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Commentary

In SSL We Trust? Not Lately

In the past two weeks we have seen multiple problems with SSL, which is used in our Web browsers to protect the privacy and integrity of our electronic transactions.
In the past two weeks we have seen multiple problems with SSL, which is used in our Web browsers to protect the privacy and integrity of our electronic transactions.Earlier this week there was a report on a digital certificate in Firefox's certificate store that nobody could account for. (Recommendation: delete the RSA Security 1024 v3 certificate.)

Last week, security researcher Chris Soghoian blogged about a device from Packet Forensics that seems to be designed to serve as an interceptor of SSL traffic. By installing the device between the client and the server, attackers are able to eavesdrop on traffic from the browser to the Web server even though SSL is in use. The client would see a certificate warning from the browser if the device was configured with a self-generated certificate.

There has been speculation that an organization with sufficient power would be able to get a valid certificate from one of the 170+ certificate authorities (CAs) that are installed by default in the typical browser and could then avoid this alert. The certificate authorities come from many countries and are included in standard browsers to make the encryption process as transparent as possible for all of the potential users of the browser.

But how many CAs does the average Internet user actually need? Fourteen!

Let me explain. For the past two weeks I have been using Firefox on Windows with a reduced set of CAs. I disabled ALL of them in the browser and re-enabled them one by one as necessary during my normal usage. On the first day I re-enabled eight CAs, which took me through the next three days of use; on day four I added three more, and over the next week the rest of them.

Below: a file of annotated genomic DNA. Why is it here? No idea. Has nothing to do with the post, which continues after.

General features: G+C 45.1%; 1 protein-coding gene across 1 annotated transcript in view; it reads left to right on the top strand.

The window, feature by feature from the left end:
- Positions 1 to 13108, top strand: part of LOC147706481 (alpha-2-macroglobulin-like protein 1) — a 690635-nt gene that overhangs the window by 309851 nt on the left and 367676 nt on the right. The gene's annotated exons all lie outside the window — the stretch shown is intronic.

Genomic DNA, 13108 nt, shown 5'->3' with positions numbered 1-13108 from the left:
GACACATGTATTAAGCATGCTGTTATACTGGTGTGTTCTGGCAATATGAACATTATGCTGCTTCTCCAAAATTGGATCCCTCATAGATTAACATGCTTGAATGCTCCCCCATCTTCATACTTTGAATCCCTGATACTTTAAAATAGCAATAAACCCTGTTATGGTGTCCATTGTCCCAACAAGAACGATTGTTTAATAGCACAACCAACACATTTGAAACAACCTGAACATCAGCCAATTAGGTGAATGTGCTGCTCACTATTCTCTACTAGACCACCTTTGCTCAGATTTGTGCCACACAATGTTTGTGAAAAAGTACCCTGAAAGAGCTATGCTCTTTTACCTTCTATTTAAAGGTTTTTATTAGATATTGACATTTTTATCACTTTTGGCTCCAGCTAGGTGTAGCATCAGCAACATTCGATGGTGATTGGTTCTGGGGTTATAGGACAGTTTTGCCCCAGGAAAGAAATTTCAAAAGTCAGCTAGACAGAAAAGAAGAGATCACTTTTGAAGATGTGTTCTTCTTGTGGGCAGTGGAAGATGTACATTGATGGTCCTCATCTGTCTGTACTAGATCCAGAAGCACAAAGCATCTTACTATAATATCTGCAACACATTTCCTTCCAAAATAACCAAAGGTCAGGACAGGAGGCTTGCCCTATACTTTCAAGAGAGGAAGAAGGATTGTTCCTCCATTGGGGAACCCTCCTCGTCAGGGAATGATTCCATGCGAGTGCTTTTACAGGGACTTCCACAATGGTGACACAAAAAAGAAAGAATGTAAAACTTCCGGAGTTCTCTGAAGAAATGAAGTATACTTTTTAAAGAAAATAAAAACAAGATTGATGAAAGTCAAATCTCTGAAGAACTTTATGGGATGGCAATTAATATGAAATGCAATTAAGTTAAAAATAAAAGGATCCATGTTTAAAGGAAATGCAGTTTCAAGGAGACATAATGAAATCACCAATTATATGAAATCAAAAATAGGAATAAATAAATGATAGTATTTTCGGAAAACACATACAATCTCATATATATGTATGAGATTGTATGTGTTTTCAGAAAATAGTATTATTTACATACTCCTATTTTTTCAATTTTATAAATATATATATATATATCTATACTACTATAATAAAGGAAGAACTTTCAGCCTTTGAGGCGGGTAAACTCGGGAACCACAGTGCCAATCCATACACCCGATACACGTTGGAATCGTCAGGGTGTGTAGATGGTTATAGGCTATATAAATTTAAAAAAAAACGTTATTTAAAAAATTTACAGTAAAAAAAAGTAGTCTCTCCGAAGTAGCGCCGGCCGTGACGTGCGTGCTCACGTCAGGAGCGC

This is too painful to recommend to the average user. Browser vendors need to step up and provide the tools and guidance to manage trust in CAs.

-- As the CTO for Qualys, Wolfgang Kandek is responsible for product direction and all operational aspects of the QualysGuard platform and its infrastructure. Wolfgang has more than 20 years of experience in developing and managing information systems. His focus has been on Unix-based server architectures and application delivery through the Internet. Wolfgang provides the latest commentary on his blog: laws.qualys.com and also publishes his Patch Tuesday commentary to the QualysGuard channel: www.youtube.com/QualysGuard. He is a frequent source in business and trade media and speaks at industry conferences around the world, most recently at RSA 2010.

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